The Mayflower arrived in Plymouth Harbor in 1620, and according to oral tradition, Plymouth Rock was the site where William Bradford and other Pilgrims first set foot on land. Even though this story may not be completely true, it is holds an interesting take on U.S. history. There is actually no 17th century references to the Pilgrims landing on a rock. There is only two accounts of the 1620 arrival at Plymouth, neither place a significance on their first steps on land. The first time this story came about was 120 years later when James Thacher wrote in that a pier was about to be built over the rock, this is when Thomas Faunce came out with the story. He had a habit of taking his children and grandchildren to the rock and telling them the story as his father had told it to him. Which is, this rock had “received the footsteps of our fathers on their first arrival.” Though, this seemed to be a large time gap, Faunce's father arrived in Plymouth 1623 on the Anne. By about 1633, he was married and Thomas was born about 1647. His family were very close with the other pilgrims, and knew almost all of them. So, the legend began. Throughout the 1700s people looked to rock as a symbol of independence. In the 1800s while trying to move the rock it accidently broke in half, the lower half remaining on the shore, while the top half was moved around to different museums. People loved, cared, and protected this rock. Though many of us still ask the question, is this really where the Pilgrims first stepped foot? Too many people today it is an important icon of the U.S. history, and whether or not the story is really true, the story itself gave way to make interesting history. “What we can declare, however, is that this Rock – located on Plymouth's shore near the foot of “First Street” – marks the spot where something significant happened. We may never know if here the first footfall happened. We do know that here the first settlement began. And, after all, the importance of Plymouth is not that the Pilgrims landed here, it is that the Pilgrims stayed here. Here they built their homes, here they created their Colony, here New England began.” –Peggy Baker
Times Square, also known as the "Crossroads of the World," is one of, if not, the most iconic places in New York City and is one of the world's busiest pedestrian areas. Stretching from West 42nd to West 47th Streets, this junction of Broadway and 7th Avenue holds a plethora of sights to enjoy. Take time to gaze at the numerous stores located around Times Square as well as the gigantic advertisements on the surrounding buildings! Make sure to arrive early if you plan to watch the ball drop on New Year's Eve!
After the Titanic struck an iceberg and sank on April 14th 1912, the Cunard ship Carpathia brought the 675 survivors to New York. They arrived at Pier 54 of the Chelsea Piers on April 20th, where they were greeted by a crowd of more than thirty thousand people. The Chelsea Piers was New York’s primary terminal for passenger ships, as well as a point of departure for the nation’s soldiers leaving for Europe during the First and Second World Wars. During the 1950s and 1960s it was used as a cargo terminal, though its services diminished during the mid- to late-60s. Despite being protected by the Hudson River Park Trust, Pier 54 was recently dismantled to be replaced with a large floating recreational island.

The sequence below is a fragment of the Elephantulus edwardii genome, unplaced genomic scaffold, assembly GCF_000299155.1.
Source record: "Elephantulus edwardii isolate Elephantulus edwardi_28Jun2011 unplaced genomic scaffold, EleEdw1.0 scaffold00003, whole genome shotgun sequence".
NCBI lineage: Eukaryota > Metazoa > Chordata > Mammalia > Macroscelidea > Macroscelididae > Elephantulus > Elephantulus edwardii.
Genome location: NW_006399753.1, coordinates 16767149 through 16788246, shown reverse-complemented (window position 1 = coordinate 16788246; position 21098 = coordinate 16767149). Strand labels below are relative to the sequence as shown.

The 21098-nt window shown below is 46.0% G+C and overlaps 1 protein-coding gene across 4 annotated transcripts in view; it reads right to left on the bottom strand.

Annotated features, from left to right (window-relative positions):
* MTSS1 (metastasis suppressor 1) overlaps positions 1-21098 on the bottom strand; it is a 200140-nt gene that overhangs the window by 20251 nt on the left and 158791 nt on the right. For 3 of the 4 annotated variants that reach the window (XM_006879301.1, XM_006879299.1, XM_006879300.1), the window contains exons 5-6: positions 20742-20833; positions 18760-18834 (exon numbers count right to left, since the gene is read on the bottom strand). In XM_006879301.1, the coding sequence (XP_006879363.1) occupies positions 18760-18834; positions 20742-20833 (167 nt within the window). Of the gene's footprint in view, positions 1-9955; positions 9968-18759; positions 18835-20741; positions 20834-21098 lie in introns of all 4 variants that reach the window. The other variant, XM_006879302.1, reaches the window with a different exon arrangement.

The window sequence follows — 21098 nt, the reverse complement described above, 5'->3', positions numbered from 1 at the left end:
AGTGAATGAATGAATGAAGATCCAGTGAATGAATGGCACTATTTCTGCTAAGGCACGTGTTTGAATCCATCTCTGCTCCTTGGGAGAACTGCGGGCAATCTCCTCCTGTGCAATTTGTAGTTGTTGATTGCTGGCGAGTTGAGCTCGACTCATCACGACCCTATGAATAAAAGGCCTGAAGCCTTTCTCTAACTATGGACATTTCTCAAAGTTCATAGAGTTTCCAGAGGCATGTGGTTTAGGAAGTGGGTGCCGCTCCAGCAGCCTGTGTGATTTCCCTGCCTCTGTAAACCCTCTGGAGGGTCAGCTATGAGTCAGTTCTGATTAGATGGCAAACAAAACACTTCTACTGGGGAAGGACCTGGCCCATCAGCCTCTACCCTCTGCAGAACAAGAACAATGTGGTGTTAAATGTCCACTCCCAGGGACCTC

One of the most prominent figures in early American history is represented by this 10-foot-tall outdoor bronze sculpture by American sculptor James Earle Fraser. The Alexander Hamilton Statue stands atop a granite base created by Henry Bacon. The base features multiple inscriptions pertaining to the "Father of the American Monetary System." It is located on the on the south patio (Alexander Hamilton Place, NW) of the U.S. Treasury Building in Washington D.C.
Built in 1958 and holding its first race the following year, Daytona International Speedway is one of the most famous and important racetracks in the United States. The track was designed by William France Sr., the founder of NASCAR. Prior to the creation of this dedicated 2.5 mile tri-oval racetrack, the famous Daytona race occurred on part of the A1A highway and part of the beach.
Built in 1895, this Queen-Anne style home in Atlanta became the birth home of Dr. Martin Luther King Jr. in January 1929. King was born in his parent's bedroom and lived in this home until age twelve. The property was acquired by the National Park Service and is part of Atlanta's Martin Luther King, Jr. National Historical Park. NPS rangers provide interpretive tours of the home.
Since its opening in 1976, the Babe Didrikson Zaharias Museum has worked to share the history of the most influential female athlete of the early 20th century. Ella "Babe" Didrikson dominated women's basketball, golf, and track and field from the 1930s to 1950s. The museum is free and open to the public, and includes trophies and awards that Zaharias acquired throughout her career. The museum also holds a variety of exhibits containing sports memorabilia, newspaper clippings, and photographs. Funds raised by the museum helps to fund scholarships for female student athletes at Lamar University.